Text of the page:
Hey Professors, Say "Yes" to Your Students

30070607_10156192763253232_1908964382_o.jpg

By Gabriel Shapiro

The Ithaca College Alumni Association hosts a monthly speaker series called “Brains in a Bar”, in which members of the IC community talk about their educational pathways in an informal bar setting. At the Range on the Ithaca Commons last week, our professor Jason Hamilton was the star of the show. He told the story of this class, Non-Timber Forest Products, to a crowd of students, faculty, administrators, and members of the greater Ithaca community.

Free drinks were had, a table was set up to sell our handmade goods, and there was free food with maple syrup for tasting. After mingling for a little while and building excitement for the show, Jason took the mic and started the story.

He talked about the unforeseen path that his career has taken, from being a biology professor to a forest product wizard. He joked that he was forced into it by a “grand scheme” on the part of his students. He ended up taking courses and getting certifications in order to teach skills such as carving, beekeeping and maple sugaring.

Jason started Non-Timber Forest Products around 2007 with a small mushroom growing operation. A few years later, it expanded with an attempt to tap maple trees. Over time, students asked to be taught how to make all sorts of forest products, and Jason said yes. From trees to bees to mushrooms, spoons, salves and soaps, the class evolved through student interest and Jason’s willingness to learn new things and then teach them. Ten years later, the class is large, passionate and committed to the whole line of South Hill Forest Products.

Jason mentioned how his colleagues noticed changes in him over time. While he began to focus on things like herbalism, maple syrup, and woodworking, he spent less time in the classroom and more time in the woods and fields. They began to notice that not only was Jason different, but his outfit itself had also changed. As he was telling us this story, he was slowly pulling off his nice shirt, tie and dress pants, to reveal his more typical outfit of a t-shirt, work pants, and muck boots.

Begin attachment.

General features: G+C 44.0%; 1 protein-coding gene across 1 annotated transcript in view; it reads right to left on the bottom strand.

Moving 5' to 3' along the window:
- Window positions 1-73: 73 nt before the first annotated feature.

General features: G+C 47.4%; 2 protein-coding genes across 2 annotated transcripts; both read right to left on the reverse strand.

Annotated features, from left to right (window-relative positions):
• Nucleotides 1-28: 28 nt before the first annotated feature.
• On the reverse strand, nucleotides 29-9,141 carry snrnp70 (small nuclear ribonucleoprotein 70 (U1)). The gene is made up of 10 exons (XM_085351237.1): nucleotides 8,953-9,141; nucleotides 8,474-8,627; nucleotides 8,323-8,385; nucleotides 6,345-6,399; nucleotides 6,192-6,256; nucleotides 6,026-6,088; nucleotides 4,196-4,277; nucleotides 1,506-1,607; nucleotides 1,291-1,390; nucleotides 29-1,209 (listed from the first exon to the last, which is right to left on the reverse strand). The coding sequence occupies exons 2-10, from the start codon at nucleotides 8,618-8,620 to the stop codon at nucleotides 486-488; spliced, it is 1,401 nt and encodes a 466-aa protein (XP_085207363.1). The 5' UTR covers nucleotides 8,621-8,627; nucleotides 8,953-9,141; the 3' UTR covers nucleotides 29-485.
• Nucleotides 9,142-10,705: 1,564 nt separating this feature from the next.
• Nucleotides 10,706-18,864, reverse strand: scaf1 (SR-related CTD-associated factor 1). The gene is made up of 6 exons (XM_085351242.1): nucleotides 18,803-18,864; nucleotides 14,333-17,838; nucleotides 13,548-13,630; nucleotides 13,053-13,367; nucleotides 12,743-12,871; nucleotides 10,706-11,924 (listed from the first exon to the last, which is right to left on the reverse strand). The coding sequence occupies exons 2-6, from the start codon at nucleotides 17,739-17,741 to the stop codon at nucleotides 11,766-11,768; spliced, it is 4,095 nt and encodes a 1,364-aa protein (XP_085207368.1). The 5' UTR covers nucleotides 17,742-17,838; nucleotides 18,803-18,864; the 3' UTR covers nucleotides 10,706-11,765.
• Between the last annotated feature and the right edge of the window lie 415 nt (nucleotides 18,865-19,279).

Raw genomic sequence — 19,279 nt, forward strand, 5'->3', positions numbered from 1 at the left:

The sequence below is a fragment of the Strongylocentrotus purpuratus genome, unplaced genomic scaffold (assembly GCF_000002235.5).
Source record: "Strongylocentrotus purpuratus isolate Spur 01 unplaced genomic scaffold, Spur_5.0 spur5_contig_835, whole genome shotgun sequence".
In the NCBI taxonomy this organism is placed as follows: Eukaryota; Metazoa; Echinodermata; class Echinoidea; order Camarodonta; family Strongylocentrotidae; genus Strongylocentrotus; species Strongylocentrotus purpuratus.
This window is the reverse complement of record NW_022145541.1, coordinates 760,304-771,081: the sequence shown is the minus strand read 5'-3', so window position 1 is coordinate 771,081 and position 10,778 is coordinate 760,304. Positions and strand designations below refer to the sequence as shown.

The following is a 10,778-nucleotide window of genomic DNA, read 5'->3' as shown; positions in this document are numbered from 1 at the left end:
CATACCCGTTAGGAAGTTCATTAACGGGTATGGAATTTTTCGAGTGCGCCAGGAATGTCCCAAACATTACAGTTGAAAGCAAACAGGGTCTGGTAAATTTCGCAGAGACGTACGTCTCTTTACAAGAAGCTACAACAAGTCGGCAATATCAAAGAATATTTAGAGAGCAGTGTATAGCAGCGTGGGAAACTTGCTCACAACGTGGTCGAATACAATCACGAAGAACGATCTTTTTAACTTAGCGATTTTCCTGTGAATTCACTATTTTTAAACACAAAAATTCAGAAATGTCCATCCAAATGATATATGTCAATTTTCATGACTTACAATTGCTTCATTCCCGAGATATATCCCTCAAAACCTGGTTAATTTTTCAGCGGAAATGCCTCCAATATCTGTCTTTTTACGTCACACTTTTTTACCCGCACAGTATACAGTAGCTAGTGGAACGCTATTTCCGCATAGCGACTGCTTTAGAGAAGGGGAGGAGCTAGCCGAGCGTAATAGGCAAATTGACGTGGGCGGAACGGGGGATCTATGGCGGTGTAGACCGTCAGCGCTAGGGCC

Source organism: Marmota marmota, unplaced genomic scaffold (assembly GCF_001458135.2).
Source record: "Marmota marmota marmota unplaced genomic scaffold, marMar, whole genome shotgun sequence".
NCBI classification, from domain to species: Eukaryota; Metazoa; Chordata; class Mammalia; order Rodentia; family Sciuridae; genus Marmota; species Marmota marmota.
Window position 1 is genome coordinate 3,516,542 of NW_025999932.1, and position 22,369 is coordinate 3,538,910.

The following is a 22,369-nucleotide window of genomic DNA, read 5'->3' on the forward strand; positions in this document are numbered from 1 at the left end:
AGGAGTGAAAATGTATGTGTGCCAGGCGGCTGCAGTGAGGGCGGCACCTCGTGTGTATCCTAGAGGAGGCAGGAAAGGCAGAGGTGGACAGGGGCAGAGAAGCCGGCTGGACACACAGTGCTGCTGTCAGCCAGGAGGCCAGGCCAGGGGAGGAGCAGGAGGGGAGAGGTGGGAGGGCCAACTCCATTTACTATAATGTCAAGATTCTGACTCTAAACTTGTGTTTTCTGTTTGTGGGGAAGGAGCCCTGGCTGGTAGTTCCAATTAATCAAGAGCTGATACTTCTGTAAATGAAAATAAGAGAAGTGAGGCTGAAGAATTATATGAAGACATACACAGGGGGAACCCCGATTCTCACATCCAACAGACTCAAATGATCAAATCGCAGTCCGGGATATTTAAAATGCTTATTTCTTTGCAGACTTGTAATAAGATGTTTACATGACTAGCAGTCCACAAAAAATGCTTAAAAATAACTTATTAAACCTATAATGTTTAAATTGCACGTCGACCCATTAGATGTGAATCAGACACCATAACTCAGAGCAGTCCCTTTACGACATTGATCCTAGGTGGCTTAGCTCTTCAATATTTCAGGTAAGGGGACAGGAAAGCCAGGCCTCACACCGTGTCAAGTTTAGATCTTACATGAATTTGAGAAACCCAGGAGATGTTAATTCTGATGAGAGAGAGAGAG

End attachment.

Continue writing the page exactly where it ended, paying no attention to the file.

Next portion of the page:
Besides his slick storytelling techniques which had us all laughing, Jason was making a serious point that all of the students present understood on some level. Modern education is trapped in the classroom. We all suffer from nature deficit disorder. Traditional conceptions of professor and student are useless in the process of collective learning. Being connected to the forest in tangible ways is a pathway to good health and self-reliance in a time of global uncertainty.

To finish his speech, Jason said, “the lesson is: you just gotta say yes, and let them go where they want to go.” That is what I like to hear from my teachers. I am grateful for Jason  making the choice to listen to students, because what came out of that whole process is one of the most valuable learning experiences I’ve ever encountered. This is what I wanted when I decided to go to college: skills that will help me survive and thrive in the world, and especially in the forest.

As the annual South Hill Forest Products open house approaches, students are busy carving spoons, checking the beehives, boiling maple sap, making baskets and creating many other delightful products. Mark the date April 21st in your calendars! Bring your friends, because at the open house you will be introduced to our whole operation. For more information, check the South Hill Forest Products Facebook page, or explore our website.